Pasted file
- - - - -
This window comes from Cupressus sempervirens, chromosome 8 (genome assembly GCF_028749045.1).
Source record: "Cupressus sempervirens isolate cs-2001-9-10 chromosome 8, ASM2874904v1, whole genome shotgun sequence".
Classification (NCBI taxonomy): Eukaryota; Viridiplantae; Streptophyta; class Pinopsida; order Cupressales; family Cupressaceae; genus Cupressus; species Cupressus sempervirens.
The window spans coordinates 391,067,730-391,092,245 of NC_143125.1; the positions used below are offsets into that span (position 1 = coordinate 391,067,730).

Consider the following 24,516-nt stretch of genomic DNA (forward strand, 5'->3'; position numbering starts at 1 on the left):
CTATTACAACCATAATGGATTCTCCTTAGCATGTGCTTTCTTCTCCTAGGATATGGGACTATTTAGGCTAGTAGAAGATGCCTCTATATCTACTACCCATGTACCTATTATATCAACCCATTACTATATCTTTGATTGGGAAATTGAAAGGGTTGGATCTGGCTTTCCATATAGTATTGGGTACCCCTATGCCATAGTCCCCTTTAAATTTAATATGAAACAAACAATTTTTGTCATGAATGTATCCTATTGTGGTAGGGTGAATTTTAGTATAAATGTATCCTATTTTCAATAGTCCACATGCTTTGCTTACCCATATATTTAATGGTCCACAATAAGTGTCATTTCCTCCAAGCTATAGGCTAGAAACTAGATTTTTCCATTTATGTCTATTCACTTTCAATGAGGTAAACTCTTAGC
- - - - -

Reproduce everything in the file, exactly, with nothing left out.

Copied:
This window comes from Cupressus sempervirens, chromosome 8 (genome assembly GCF_028749045.1).
Source record: "Cupressus sempervirens isolate cs-2001-9-10 chromosome 8, ASM2874904v1, whole genome shotgun sequence".
Classification (NCBI taxonomy): Eukaryota; Viridiplantae; Streptophyta; class Pinopsida; order Cupressales; family Cupressaceae; genus Cupressus; species Cupressus sempervirens.
The window spans coordinates 391,067,730-391,092,245 of NC_143125.1; the positions used below are offsets into that span (position 1 = coordinate 391,067,730).

Consider the following 24,516-nt stretch of genomic DNA (forward strand, 5'->3'; position numbering starts at 1 on the left):
CTATTACAACCATAATGGATTCTCCTTAGCATGTGCTTTCTTCTCCTAGGATATGGGACTATTTAGGCTAGTAGAAGATGCCTCTATATCTACTACCCATGTACCTATTATATCAACCCATTACTATATCTTTGATTGGGAAATTGAAAGGGTTGGATCTGGCTTTCCATATAGTATTGGGTACCCCTATGCCATAGTCCCCTTTAAATTTAATATGAAACAAACAATTTTTGTCATGAATGTATCCTATTGTGGTAGGGTGAATTTTAGTATAAATGTATCCTATTTTCAATAGTCCACATGCTTTGCTTACCCATATATTTAATGGTCCACAATAAGTGTCATTTCCTCCAAGCTATAGGCTAGAAACTAGATTTTTCCATTTATGTCTATTCACTTTCAATGAGGTAAACTCTTAGC